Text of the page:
When selecting a provider, organizations can opt for a large, general-use provider such as AWS, Microsoft Azure or Google Cloud Platform (GCP) or a smaller provider. The regions and availability zones keep on increasing day by day. They can provide more robust services and power computation powers.


The cloud has many advantages over on-premises IT:

  • New technologies: Organizations that use large cloud providers get early and instant access to the IT industry’s latest technologies, ranging from automatically updated applications to machine learning and AI. Many cloud customers lack the resources to obtain such access on their own.
  • Unlimited scalability. Cloud capacity and resources rapidly expand to meet user demands and traffic variations. Public cloud users also achieve greater redundancy and high availability due to the their various, logically separated cloud regions. In addition to redundancy and availability, public cloud users receive faster connectivity between cloud services and end-users via their providers own network interface though bandwidth and latency issues are still common.
  • Flexibility: The flexible and scalable nature of  storage enables users to store high volumes of data and access them easily. Many organizations rely on the cloud for disaster recover , to back up data and applications in case of emergency or outage. Still the data needs to be carefully stored as every thing has a price associated to this and even the number of days of retention has cost.
  • Analysis: Organizations should gather useful metrics on the data they store and resources they use. Doing so presents another benefit cloud data analytics. Analysis services are more popular in cloud, where they do lot of computations with data. The required power is provided by the cloud services.


While they presents many advantages, organizations also face a range of challenges and must separate cloud computing myths from realities:

  • Running Cost: Increasingly complex cloud costs and pricing models make it difficult for organizations to keep track of IT spending. The cloud is often cheaper than on-premises options, but organizations sometimes end up paying more for cloud. Un planned or un organised cloud designs will burn your budget.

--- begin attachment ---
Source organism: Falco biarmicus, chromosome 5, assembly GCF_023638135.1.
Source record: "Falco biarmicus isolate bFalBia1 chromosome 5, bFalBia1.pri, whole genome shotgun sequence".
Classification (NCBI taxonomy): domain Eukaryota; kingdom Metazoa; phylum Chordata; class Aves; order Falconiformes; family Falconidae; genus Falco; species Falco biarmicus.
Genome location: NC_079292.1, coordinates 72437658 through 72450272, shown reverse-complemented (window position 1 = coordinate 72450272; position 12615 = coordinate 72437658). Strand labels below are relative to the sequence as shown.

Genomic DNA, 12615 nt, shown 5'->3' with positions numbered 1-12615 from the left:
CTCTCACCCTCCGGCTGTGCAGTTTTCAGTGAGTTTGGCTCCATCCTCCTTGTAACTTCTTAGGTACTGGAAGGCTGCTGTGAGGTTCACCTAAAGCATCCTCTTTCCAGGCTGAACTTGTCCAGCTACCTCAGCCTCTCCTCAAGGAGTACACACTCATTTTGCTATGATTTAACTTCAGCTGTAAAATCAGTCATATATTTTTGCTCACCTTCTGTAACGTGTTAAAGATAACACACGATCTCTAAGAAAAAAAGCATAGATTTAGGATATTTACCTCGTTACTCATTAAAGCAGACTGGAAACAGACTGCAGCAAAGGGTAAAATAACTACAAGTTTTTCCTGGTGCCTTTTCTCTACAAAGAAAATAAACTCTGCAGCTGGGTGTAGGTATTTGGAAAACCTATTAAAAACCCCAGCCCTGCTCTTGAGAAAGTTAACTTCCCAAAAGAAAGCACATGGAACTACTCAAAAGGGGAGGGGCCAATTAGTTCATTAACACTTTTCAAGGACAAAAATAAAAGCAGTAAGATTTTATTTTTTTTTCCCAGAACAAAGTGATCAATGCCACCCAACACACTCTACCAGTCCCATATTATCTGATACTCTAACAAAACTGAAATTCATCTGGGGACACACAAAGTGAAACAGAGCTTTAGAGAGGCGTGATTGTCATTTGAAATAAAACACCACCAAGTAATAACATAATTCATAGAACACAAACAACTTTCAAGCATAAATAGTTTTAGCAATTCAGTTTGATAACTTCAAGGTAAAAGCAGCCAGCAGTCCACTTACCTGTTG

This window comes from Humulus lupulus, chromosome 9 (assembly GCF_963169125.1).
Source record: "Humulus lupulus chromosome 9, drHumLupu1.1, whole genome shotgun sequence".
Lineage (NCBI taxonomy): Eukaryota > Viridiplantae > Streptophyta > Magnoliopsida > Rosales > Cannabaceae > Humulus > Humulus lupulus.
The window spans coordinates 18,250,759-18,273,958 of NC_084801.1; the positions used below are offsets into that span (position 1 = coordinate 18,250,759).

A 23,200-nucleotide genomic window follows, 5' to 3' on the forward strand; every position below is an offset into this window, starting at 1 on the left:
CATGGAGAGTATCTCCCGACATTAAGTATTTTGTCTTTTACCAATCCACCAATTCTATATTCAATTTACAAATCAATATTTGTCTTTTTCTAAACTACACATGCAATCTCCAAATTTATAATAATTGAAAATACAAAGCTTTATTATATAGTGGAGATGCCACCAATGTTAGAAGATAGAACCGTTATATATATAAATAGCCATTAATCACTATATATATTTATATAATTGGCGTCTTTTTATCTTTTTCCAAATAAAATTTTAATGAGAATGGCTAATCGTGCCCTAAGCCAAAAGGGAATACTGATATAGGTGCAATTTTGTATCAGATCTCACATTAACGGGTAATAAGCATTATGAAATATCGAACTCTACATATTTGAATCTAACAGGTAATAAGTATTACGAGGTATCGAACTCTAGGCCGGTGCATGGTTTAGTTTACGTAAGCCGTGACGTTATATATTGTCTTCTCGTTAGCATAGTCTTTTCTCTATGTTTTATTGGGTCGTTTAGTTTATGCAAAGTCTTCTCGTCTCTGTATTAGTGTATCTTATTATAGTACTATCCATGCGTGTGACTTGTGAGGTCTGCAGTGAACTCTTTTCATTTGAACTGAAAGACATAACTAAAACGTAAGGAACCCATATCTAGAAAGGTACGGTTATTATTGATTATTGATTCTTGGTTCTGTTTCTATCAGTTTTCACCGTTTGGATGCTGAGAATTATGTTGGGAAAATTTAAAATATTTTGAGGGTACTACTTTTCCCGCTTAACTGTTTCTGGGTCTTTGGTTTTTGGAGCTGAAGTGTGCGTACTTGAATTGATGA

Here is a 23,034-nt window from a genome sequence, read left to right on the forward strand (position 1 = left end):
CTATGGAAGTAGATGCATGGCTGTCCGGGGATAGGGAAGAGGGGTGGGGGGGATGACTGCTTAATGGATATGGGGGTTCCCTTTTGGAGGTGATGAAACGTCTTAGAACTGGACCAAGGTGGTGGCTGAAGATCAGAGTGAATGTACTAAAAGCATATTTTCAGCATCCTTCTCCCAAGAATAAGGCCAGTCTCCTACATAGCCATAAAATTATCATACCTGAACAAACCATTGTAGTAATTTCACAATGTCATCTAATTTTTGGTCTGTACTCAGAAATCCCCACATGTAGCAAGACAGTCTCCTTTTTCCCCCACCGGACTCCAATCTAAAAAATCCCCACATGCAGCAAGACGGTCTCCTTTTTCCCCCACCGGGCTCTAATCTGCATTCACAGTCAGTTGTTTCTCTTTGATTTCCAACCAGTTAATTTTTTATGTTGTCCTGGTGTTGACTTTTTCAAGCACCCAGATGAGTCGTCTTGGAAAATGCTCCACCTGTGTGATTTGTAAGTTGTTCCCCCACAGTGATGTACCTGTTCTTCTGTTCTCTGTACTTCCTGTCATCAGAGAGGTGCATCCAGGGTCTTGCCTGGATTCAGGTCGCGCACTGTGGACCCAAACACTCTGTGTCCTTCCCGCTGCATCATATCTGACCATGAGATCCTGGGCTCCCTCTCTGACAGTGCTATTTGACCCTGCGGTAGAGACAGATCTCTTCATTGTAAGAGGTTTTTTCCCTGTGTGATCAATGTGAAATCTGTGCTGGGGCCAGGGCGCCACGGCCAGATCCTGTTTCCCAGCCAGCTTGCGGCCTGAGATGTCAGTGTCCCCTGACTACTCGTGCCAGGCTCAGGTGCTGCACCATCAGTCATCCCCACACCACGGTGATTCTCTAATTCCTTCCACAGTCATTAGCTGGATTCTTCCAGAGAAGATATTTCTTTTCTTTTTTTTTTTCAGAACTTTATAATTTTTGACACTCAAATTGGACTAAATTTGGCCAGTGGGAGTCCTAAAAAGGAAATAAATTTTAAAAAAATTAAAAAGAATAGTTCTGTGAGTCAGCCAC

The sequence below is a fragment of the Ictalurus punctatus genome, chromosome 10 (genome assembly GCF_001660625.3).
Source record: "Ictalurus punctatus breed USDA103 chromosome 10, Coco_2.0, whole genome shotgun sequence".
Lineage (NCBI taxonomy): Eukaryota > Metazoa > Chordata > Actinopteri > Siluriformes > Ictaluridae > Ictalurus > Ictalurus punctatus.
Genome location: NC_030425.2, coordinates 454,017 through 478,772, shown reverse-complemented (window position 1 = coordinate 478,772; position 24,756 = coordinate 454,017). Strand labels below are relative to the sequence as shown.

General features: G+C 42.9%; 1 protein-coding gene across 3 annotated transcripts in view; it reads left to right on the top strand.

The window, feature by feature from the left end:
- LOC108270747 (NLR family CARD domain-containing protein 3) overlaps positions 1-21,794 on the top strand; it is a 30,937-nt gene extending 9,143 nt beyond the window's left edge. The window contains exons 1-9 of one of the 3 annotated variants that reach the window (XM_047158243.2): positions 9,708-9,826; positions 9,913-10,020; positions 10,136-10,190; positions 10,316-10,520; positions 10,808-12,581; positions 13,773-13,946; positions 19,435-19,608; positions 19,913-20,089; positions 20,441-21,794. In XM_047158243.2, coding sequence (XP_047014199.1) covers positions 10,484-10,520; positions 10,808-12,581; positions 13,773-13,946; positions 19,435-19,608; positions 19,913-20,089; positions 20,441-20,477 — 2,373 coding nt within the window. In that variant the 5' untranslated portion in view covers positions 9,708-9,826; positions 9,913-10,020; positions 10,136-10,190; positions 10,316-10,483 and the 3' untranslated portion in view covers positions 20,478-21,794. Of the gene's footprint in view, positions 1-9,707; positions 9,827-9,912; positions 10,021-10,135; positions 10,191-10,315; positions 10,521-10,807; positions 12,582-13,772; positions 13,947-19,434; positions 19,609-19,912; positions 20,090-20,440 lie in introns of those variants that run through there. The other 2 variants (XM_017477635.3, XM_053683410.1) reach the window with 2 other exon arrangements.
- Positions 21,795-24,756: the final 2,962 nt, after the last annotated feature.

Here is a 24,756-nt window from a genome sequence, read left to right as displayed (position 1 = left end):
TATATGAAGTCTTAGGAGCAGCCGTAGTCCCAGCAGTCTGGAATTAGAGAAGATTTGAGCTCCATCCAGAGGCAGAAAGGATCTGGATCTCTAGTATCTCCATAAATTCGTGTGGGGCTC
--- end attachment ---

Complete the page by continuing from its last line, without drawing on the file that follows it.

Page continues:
• Technical Experience. The lack of technical expertise skills gap among IT professionals in the cloud computing industry is a major concern. because of the demand companies struggle to hire and retain staff with expertise in building and managing modern cloud applications. Without this expertise, organizations are not able  to handle the modern IT requirement. IT professionals that hope to fill these roles can better prepare for career opportunities by fine-tuning their cloud skills in areas such as architecture, operations and coding.
  • Limited controls. Public cloud users also face the fear of limited control over the IT stack since the provider can decide when and how to manage configurations. Other public cloud challenges include data separation problems because of multi-tenancy, latency issues for remote end-users and adherence to industry- and country-specific regulations.

General view

Public cloud adoption continues to rise as providers expand their types of services and support. Technology developments such as AI, machine learning, IoT and Hybrid computing have all made their way into the public cloud. More different cloud application development approaches have also emerged as organizations to adopt  microservices, containers and serverless architectures.

In general, cloud experts predict the next wave of public cloud computing . This involves more automation and specialization. Providers will offer more granular and interconnected services to meet customers demand and user needs. Emerging technologies and advanced hardwares are going to play a major role in the advancement of this area.